The unpaid utility bill scam is making a comeback in the area. Despite being one of the oldest scams, it still happens because it sounds so official.
This is a type of phishing scam in which hackers pose as representatives of a company you do business with to get money from you. In this case, they pretend to be from the electric company, and their strategy for getting money out of you is threatening to shut off your power.
This scam can take several forms. Sometimes, you get an email that looks like it’s from the utility, claiming that the company is going to shut off your power because you haven’t paid your bill. In other cases, you get a phone call with the same information, or a person might even show up at your door.
The next part of the scam is always the same: The scammers say you must pay your bill immediately to avoid having your power shut off. Sometimes, they request your bank or credit card information. Other times, they ask for payment in a form that’s harder to trace, such as a wire transfer, prepaid debit card, or even cryptocurrency. Scammers who come to your door may even ask you to pay in cash on the spot.
Of course, real power companies, like JOEMC, contact you if your bill is late, and they can cut off your power if you fall too far behind. However, there are several ways to tell a legitimate request from a scam.
If you actually are behind on your electric bill, you want to make sure you pay it before your power gets cut off. If you get an email, phone call, or visitor threatening to cut off your electricity, here’s what to do:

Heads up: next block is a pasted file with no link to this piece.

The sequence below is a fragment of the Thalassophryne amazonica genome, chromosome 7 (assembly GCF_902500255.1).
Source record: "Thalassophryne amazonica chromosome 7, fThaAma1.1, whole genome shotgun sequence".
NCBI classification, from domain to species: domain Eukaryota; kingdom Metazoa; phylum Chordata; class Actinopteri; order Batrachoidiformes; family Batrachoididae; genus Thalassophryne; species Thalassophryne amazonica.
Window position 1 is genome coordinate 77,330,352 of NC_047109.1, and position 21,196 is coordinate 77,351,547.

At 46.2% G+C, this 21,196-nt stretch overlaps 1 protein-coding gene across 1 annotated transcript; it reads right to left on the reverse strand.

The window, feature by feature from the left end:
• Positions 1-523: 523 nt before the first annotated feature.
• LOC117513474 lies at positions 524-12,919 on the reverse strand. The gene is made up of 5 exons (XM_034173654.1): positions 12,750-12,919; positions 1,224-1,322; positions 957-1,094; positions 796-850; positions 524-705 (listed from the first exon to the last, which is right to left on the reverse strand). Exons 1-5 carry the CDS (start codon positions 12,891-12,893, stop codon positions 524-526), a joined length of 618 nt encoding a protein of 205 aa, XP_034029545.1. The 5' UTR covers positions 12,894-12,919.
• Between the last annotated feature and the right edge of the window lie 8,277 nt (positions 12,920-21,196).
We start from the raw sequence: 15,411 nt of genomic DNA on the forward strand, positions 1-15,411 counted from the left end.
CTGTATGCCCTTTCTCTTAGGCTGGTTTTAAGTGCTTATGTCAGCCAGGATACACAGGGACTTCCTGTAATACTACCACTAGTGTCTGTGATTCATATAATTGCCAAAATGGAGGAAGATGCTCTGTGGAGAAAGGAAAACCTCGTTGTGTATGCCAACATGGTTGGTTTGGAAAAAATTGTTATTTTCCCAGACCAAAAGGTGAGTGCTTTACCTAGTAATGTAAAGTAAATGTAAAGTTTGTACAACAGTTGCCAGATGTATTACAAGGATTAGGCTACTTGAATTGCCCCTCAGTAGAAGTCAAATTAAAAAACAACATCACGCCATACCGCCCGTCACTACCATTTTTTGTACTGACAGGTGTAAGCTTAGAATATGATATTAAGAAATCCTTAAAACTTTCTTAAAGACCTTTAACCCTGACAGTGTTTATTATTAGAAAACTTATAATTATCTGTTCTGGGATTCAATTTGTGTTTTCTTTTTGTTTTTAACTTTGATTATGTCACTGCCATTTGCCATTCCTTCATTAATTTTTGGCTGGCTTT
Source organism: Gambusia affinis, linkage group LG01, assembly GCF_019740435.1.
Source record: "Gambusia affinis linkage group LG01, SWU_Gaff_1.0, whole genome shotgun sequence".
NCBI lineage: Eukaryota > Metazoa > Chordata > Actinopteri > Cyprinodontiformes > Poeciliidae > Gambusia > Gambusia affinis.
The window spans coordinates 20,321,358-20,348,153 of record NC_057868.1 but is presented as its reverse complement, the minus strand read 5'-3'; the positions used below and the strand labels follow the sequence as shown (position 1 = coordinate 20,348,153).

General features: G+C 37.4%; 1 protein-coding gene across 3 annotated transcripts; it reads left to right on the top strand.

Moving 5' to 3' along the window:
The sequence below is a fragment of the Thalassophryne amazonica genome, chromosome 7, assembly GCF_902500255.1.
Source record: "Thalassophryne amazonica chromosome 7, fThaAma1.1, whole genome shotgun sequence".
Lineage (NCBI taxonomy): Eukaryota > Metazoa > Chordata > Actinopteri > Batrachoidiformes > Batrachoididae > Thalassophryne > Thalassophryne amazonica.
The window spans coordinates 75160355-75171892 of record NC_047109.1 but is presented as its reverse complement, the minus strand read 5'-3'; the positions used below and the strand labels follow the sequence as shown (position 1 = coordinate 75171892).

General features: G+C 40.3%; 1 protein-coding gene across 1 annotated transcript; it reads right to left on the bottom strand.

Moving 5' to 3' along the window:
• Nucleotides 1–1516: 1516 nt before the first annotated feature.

- Don’t trust your Caller ID. Even if the call appears to come from the real electric company, that’s no proof that it’s legit. These days, call spoofing software makes it very easy for spammers to make a call appear to come from any number they want.
- Don’t give them anything. Even if you think a call or email might be legitimate, never give out any payment information or any other personal information.
- Check your real account. If you’re concerned that you may really be behind on your electric bill, contact the utility to check. You can log in to your account on the company’s website or call its toll-free number to check your account status. However, make sure you’re using the company’s real website or phone number as shown on your bill. If you click a link in an email, it’s likely to take you to a spoofed website that may look like the utility’s real site. Likewise, phone scammers sometimes tell you to call them back at a fake phone number that uses an exact replica of the real energy company’s recorded welcome message.